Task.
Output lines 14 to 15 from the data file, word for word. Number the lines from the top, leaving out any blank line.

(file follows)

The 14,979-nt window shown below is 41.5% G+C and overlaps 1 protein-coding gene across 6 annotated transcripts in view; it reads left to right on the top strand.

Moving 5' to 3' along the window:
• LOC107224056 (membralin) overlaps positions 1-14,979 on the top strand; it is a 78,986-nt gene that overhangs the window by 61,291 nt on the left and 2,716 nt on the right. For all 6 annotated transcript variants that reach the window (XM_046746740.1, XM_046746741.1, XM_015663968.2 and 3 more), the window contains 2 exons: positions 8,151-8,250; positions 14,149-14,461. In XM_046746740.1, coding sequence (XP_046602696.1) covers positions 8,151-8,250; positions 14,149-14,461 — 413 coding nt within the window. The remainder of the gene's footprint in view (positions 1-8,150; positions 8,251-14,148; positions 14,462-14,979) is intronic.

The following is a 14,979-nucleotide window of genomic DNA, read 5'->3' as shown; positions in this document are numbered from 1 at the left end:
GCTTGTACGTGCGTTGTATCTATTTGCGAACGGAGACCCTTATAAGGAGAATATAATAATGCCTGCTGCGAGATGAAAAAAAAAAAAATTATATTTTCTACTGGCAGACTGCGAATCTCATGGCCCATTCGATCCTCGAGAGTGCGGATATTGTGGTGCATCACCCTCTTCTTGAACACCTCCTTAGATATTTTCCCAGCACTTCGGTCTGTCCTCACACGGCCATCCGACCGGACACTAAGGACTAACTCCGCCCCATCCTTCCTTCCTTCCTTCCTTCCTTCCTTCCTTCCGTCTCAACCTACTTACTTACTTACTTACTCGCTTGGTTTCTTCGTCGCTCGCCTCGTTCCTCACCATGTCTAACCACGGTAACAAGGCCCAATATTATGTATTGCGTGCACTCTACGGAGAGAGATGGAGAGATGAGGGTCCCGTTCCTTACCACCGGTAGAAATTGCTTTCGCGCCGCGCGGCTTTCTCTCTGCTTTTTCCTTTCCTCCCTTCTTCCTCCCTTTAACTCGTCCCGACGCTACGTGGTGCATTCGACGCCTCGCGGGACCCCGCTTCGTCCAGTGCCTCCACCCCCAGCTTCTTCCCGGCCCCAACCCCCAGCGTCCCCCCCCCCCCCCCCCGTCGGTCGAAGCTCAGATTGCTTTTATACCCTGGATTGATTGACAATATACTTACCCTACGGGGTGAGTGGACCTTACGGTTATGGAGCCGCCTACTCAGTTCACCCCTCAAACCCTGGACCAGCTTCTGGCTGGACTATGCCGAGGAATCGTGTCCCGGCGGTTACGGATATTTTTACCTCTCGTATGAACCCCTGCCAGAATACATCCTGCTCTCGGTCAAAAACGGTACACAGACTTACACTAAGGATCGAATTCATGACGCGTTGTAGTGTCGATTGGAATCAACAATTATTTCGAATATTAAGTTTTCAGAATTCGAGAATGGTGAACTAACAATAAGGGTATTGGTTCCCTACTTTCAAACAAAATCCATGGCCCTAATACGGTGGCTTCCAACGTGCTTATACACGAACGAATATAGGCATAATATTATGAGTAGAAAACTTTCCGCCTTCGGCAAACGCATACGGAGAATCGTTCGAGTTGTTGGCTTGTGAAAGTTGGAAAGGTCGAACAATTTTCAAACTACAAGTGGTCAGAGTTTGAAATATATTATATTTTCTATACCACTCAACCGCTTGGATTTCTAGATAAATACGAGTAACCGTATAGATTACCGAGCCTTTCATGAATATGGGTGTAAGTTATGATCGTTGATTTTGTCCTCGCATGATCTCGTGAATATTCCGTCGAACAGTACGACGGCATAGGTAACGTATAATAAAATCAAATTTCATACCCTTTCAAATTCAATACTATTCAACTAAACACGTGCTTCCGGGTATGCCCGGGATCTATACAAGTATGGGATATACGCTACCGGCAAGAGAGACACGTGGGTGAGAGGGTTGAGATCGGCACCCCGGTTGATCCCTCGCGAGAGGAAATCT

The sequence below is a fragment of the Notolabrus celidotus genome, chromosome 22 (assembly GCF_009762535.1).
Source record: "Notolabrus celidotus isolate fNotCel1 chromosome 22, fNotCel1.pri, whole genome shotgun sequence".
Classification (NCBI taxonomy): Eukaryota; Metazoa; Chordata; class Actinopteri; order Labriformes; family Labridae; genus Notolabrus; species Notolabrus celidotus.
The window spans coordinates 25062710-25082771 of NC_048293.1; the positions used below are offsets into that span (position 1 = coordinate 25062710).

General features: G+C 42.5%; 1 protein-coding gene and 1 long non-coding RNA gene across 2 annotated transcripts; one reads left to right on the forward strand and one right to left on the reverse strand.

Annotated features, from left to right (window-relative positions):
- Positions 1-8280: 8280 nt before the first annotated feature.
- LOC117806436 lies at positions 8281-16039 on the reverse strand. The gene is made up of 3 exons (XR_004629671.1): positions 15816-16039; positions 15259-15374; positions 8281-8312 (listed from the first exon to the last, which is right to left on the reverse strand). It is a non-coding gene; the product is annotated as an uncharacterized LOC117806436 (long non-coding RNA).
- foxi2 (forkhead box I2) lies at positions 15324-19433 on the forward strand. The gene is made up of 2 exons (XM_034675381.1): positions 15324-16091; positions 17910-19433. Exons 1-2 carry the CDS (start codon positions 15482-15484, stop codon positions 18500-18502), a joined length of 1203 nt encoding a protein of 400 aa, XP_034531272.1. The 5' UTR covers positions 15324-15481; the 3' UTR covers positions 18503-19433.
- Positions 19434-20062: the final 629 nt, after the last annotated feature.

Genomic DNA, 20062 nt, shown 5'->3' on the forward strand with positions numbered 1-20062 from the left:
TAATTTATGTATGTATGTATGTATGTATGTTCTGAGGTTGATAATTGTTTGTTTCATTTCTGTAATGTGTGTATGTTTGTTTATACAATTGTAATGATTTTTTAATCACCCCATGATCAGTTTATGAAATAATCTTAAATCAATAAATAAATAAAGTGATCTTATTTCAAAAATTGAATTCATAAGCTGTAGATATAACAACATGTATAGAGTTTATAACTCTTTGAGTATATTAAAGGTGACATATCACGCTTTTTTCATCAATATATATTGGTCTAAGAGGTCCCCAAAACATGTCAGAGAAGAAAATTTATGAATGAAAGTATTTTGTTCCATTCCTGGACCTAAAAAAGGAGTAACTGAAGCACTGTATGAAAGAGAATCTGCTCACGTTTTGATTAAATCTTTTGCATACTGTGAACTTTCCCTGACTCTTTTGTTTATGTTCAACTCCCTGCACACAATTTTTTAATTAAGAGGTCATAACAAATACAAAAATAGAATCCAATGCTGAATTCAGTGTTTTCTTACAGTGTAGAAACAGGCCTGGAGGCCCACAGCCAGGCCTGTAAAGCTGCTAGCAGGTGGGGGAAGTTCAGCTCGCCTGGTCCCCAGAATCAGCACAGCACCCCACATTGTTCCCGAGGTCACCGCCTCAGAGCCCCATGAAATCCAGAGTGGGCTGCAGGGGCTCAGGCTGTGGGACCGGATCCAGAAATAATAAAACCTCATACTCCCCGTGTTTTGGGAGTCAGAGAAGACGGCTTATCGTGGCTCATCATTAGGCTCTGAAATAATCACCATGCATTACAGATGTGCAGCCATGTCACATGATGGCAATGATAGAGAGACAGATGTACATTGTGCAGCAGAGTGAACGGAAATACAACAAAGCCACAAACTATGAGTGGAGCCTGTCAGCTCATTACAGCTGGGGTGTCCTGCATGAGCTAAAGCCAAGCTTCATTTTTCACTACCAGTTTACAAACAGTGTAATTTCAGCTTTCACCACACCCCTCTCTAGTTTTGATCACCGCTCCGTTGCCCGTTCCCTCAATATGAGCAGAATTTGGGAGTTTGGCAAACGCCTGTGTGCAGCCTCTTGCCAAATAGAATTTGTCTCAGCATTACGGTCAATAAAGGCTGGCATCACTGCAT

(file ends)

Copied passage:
- foxi2 (forkhead box I2) lies at positions 15324-19433 on the forward strand. The gene is made up of 2 exons (XM_034675381.1): positions 15324-16091; positions 17910-19433. Exons 1-2 carry the CDS (start codon positions 15482-15484, stop codon positions 18500-18502), a joined length of 1203 nt encoding a protein of 400 aa, XP_034531272.1. The 5' UTR covers positions 15324-15481; the 3' UTR covers positions 18503-19433.
- Positions 19434-20062: the final 629 nt, after the last annotated feature.